Job seekers and employees alike expect so much more from their workplaces. Increasingly, culture, flexibility and values trump retirement plans, health benefits and expense accounts in a competitive job marketplace.
Job seekers are no longer simply looking for a job. They’re looking for a professional home that feels welcoming and often finding that right fit requires more sophistication, individualized search options.
Career site powerhouses like Glassdoor—boasting 59 million unique visitors monthly and 2.2 million employers listed—are responding in kind.
Citing notable employee trends—43% of employees have witnessed or experienced discrimination at work and one in five (21%) plan to quit their job in the next six months—Glassdoor announced new advanced filters that enable users to “customize their job search by workplace factor ratings such as work/life balance, culture & values, diversity & inclusion and more, or by overall ratings from demographic groups including race/ethnicity, gender identity, sexual orientation and more.”
The addition of advanced functionality may be a response to broader shifts in the job search industry driven by job seekers’ heightened demands.
“Gone are the days when companies could lead with perks—think ping-pong tables and endless snacks—designed to make the office a home away from home,” LinkedIn’s 2022 Global Talent Trends report explains. “Today, forward thinking organizations are working with employees to make home an office away from office.”
The report further finds that 63% of respondents identified work-life balance as their top priority when selecting a new job, and 40% cited colleagues/culture.
LinkedIn’s report highlights the importance of recognizing individuality concluding: “In the future, one-size-fits-all is not likely to fit anyone.”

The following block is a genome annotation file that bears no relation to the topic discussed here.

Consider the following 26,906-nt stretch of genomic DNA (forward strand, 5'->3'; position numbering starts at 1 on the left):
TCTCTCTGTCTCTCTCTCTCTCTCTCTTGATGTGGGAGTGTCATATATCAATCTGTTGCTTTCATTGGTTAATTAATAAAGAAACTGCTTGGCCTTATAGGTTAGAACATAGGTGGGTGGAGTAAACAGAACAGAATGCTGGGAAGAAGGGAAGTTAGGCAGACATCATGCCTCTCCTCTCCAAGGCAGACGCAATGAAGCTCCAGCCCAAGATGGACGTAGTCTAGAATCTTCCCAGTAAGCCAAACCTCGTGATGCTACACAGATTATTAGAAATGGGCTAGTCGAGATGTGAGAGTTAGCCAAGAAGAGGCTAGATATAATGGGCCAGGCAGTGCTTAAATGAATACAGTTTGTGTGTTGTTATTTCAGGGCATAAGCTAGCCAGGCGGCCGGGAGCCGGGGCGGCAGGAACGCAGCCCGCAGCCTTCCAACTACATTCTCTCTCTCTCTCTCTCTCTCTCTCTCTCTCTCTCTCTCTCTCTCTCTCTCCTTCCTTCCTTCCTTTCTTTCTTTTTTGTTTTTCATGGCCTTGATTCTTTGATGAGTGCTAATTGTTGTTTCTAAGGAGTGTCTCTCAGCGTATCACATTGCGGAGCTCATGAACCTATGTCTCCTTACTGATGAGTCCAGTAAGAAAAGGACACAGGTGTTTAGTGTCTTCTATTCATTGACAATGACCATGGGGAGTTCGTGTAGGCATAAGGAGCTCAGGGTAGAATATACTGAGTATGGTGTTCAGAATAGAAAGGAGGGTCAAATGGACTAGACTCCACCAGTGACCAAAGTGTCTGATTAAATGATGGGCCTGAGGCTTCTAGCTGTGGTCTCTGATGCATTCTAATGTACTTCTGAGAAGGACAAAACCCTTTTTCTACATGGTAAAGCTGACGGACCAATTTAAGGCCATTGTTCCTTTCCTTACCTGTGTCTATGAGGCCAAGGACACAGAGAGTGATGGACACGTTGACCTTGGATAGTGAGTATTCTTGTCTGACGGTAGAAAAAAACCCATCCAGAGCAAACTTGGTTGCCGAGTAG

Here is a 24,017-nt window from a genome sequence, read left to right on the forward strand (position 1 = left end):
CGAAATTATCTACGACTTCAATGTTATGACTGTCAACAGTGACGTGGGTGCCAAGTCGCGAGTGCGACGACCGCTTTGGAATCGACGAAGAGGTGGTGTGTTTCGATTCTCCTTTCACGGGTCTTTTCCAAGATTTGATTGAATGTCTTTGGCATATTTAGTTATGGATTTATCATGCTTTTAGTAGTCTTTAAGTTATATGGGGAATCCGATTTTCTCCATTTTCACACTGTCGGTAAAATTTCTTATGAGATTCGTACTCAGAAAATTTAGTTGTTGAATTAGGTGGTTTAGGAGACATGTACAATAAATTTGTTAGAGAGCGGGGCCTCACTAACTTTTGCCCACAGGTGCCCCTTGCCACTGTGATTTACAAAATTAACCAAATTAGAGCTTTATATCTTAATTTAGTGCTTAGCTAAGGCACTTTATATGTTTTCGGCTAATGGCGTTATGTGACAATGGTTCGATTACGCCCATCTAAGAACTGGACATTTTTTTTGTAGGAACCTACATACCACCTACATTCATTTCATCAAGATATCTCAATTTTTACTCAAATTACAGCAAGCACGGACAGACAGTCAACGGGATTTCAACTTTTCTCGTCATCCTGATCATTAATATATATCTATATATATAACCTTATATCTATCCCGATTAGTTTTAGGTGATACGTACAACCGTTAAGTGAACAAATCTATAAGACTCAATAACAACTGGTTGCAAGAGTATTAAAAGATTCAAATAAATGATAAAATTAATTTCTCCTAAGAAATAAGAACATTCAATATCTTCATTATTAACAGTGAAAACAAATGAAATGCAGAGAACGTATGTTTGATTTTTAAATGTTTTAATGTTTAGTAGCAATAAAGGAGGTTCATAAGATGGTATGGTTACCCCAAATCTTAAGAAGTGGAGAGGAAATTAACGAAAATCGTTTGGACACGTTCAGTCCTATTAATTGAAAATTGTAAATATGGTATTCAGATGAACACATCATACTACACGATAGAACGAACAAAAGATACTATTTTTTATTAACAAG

As a result of these trends, career sites offer increased tailoring and customization in their search capabilities.
Previously, job seekers may have viewed team culture, flexibility, and their own psychological safety and sense of belonging as secondary considerations. Now, these personal preferences have become hard requirements like salary, benefits, and title, driving the selection process for potential employees.
“We know that each individual job seeker has different values driving their job search, from healthier work/life balance to career growth, to being able to compare ratings of different employee demographic groups,” said Christian Sutherland-Wong, Glassdoor Chief Executive Officer in their recent press release. “The new advanced filters for Company Explorer aim to make it easier for people to uncover companies that align with their unique values and experiences, and can help them make even more informed decisions about where to work.”
Diversity and inclusion experts seem to agree that enhanced job search tailoring is a step forward.